What Does it Mean to “Know Your Audience”?

At least a few times per semester at my Esteemed Place of Employment, I will have a conversation with a student in the Writing Lab that goes about like this: “Who’s the audience for this paper?”  I ask. “Mr. Johnson,” replies the student, if the student replies.* “Okay.  What does it mean to write something … Continue reading What Does it Mean to “Know Your Audience”?

Writing Exercise: The Company Mission Statement

First of all, readers, I get it: it’s been a long time. Some of those reasons (pandemic teaching) you can probably guess, others perhaps not, but my point is that I am fully aware that every time I write a post, I promise that I’m going to update more regularly, and every time, I don’t.  … Continue reading Writing Exercise: The Company Mission Statement

Put Down the Overused Literary Term

Dearest Students, This post is for you.  Your teachers are allowed to use whatever literary terms they want, because years of trial and error have taught your teachers discretion.  You are a different story.  My hope, however, is that the next time your teacher asks you to do some kind of textual analysis, this post … Continue reading Put Down the Overused Literary Term

Case Study: The Board Game Rulebook

Today we’re going to combine a couple of my hobby horses - good writing and board games - into a bizarre hobby horse chimera that might be distressing to look at, but will show us how, in addition to its many other benefits, good writing helps us have fun with our friends.  We’re going to … Continue reading Case Study: The Board Game Rulebook

Simple versus Simplistic

Write simply. Its one of the first, most frequent, and loudest writing tips I give my students: write simply.  Some of my students - those fond of referring to “individuals” when they mean “people,” talking about how an author “utilized” something when they want to talk about use, and those who have thesaurus.com in a … Continue reading Simple versus Simplistic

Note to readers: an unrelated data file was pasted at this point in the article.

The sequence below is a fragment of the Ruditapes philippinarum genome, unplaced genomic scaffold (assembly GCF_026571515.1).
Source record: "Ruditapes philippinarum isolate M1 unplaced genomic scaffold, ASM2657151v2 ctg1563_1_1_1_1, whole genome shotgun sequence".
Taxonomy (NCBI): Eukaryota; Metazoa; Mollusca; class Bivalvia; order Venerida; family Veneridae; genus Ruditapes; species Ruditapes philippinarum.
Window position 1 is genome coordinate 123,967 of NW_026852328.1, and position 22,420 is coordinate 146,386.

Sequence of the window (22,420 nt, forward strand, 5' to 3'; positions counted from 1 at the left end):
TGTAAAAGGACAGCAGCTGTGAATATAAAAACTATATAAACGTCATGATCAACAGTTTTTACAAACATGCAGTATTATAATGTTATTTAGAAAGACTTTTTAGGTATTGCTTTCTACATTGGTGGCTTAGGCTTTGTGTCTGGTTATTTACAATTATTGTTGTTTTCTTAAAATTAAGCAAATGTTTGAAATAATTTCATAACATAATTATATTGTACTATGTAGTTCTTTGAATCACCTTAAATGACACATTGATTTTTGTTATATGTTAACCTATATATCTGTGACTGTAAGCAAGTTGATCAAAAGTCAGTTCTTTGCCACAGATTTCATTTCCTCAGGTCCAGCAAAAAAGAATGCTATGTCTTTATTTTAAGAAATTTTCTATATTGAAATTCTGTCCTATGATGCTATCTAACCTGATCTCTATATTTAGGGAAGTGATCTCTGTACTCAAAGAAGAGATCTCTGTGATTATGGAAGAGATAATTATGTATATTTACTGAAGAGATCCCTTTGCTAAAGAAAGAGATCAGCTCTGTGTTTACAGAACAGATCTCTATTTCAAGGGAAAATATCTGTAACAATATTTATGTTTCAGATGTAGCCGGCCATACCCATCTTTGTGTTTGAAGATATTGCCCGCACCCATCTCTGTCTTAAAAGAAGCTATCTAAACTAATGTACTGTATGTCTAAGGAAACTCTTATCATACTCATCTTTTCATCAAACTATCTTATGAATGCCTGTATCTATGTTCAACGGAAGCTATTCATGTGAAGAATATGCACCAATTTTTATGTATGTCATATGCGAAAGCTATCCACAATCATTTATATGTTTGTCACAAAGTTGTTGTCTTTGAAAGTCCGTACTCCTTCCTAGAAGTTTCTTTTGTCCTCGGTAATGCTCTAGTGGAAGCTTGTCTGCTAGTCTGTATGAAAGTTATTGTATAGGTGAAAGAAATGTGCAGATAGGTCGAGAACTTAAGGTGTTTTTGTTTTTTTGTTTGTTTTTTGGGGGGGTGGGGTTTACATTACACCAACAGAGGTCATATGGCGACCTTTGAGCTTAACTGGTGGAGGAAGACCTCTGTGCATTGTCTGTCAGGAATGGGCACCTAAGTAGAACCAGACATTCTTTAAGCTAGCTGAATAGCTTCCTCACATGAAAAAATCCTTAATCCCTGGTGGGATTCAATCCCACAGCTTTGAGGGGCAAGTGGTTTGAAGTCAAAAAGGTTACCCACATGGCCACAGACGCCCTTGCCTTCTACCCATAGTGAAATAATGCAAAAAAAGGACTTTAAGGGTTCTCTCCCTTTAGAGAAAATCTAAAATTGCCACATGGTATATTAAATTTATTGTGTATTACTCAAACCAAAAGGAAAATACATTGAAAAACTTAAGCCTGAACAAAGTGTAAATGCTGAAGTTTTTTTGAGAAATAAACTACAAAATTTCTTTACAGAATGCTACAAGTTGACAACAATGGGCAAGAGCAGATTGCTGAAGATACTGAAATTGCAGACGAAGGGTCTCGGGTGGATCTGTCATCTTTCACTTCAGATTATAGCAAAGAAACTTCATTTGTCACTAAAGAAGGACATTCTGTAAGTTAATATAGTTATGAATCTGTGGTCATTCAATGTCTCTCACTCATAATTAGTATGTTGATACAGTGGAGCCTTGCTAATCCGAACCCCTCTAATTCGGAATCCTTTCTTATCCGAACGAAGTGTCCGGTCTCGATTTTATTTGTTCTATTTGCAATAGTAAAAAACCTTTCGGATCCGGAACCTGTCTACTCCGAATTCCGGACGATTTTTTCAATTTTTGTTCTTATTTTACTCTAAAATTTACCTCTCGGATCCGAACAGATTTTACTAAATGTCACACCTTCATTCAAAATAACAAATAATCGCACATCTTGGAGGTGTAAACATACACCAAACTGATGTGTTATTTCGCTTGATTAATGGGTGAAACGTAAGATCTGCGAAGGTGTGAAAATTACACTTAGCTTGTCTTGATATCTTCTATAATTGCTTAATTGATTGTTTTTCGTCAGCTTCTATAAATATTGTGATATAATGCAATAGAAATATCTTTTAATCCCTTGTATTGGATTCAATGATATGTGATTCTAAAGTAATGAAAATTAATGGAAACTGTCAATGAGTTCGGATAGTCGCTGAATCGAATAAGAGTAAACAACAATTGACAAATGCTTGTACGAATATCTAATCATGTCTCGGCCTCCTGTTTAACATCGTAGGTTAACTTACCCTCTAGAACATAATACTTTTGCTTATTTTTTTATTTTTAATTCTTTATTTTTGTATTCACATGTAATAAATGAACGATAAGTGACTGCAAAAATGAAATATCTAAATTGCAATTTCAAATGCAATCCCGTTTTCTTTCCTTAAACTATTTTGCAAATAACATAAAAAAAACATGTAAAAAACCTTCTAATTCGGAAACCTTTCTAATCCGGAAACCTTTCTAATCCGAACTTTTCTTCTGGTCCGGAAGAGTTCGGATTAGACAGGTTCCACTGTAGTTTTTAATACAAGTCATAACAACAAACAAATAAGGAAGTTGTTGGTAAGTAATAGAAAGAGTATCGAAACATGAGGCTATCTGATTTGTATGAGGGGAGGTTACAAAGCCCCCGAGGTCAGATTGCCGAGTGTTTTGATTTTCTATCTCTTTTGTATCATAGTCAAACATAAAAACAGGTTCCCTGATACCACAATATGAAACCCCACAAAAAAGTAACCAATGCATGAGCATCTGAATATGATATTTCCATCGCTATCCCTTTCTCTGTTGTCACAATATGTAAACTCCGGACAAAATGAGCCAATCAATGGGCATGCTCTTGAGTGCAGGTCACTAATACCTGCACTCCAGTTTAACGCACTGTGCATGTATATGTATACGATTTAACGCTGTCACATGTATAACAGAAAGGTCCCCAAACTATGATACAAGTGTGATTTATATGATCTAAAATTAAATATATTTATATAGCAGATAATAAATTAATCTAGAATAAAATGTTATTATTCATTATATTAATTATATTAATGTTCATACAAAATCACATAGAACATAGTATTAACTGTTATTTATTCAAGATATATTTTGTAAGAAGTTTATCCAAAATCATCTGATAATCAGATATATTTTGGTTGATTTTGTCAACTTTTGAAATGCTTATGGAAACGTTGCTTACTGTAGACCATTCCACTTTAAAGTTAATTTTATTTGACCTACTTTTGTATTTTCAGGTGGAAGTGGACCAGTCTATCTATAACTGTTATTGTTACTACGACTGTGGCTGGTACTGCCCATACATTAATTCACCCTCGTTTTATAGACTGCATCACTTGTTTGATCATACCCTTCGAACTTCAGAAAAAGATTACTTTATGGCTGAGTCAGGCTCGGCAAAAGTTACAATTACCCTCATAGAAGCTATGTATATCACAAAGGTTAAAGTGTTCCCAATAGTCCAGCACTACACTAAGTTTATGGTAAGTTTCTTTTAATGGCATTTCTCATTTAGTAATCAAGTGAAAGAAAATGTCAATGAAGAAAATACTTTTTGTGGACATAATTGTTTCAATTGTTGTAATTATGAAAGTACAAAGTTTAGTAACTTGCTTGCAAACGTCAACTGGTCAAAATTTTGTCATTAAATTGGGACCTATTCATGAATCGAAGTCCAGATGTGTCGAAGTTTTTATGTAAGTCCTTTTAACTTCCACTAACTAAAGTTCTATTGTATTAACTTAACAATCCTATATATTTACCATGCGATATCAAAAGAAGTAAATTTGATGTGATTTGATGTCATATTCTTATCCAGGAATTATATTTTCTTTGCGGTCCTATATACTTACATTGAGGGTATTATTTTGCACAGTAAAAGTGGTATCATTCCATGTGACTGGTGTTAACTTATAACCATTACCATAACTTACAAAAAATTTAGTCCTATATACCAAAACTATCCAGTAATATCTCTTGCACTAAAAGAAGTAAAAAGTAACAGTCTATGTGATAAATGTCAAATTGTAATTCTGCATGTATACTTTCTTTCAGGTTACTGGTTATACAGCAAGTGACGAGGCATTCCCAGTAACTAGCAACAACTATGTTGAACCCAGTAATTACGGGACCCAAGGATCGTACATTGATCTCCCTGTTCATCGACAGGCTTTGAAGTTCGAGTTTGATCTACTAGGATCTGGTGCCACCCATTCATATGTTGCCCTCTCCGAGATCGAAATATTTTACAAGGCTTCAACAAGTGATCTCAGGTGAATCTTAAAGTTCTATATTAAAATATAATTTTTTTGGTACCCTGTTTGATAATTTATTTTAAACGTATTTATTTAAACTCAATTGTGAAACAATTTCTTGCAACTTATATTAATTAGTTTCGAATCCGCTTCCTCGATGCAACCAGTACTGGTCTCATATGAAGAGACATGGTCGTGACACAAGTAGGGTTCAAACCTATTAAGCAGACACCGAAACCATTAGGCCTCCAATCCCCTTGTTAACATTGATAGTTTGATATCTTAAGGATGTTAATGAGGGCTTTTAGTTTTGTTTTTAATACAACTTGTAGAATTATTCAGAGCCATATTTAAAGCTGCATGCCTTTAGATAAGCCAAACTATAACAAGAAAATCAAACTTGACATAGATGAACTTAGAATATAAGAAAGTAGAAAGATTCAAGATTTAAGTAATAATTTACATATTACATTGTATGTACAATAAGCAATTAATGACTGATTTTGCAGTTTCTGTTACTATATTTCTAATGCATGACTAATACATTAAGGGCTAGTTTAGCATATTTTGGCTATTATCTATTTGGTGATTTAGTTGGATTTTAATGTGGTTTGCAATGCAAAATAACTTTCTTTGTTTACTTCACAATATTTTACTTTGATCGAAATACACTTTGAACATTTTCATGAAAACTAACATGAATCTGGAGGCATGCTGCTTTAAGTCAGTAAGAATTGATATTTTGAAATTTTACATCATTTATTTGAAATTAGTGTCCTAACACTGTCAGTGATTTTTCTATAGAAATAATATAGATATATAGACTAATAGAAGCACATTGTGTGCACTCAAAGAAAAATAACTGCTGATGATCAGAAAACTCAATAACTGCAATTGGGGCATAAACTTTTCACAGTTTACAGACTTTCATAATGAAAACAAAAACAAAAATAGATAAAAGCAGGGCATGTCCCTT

Active Voice Was Taught By Me

Back when I taught at Fancy Pants University, my writing courses were very popular (for reasons I have never completely figured out) with engineering students.  I loved teaching the engineers: they were funny, geeky, and had a different, more concrete way of looking at literature than humanities-focused students did. Yet the engineers (and the pre-med … Continue reading Active Voice Was Taught By Me

Five Writing “Controversies” I Will Not Engage

Every so often, my students will ask for my opinion regarding a writing matter on which I have no opinion - and that’s tough, because as anyone close to me can tell you, I have opinions on most things!  But since these come up from time to time, and I will continue to resolutely not … Continue reading Five Writing “Controversies” I Will Not Engage

Quarantine is a Great Time to Write

You, like the rest of us, are stuck inside, due to what the park near my house refers to, in deliciously euphemistic terms, as “current circumstances.”  We are fortunate(?) to live inside an abyss, wide without measure and deep without bottom, of ways to amuse ourselves. Aldous Huxley would be so proud of himself.  But … Continue reading Quarantine is a Great Time to Write

Writing Exercise: Tonal Mix ‘n Match

Hello, loyal (or occasional, or brand-new) readers!  You’re all craving some good news, right? We may be smack in the middle of the times that try men’s souls, but there is a silver lining to it all, which is that I’ll be updating the blog more often now that I’m stuck at home!  There, you … Continue reading Writing Exercise: Tonal Mix ‘n Match

Paper Prompt: Connecting

My lit students across my three seminars began their spring semesters with two of my favorite books to teach: Euripides’ The Bacchae, perhaps not the best of the Greek tragedies but without a doubt the most bonkers of them; and Dostoevsky’s psychological doorstopper Crime and Punishment, wherein we learn how exhausting it is to spend … Continue reading Paper Prompt: Connecting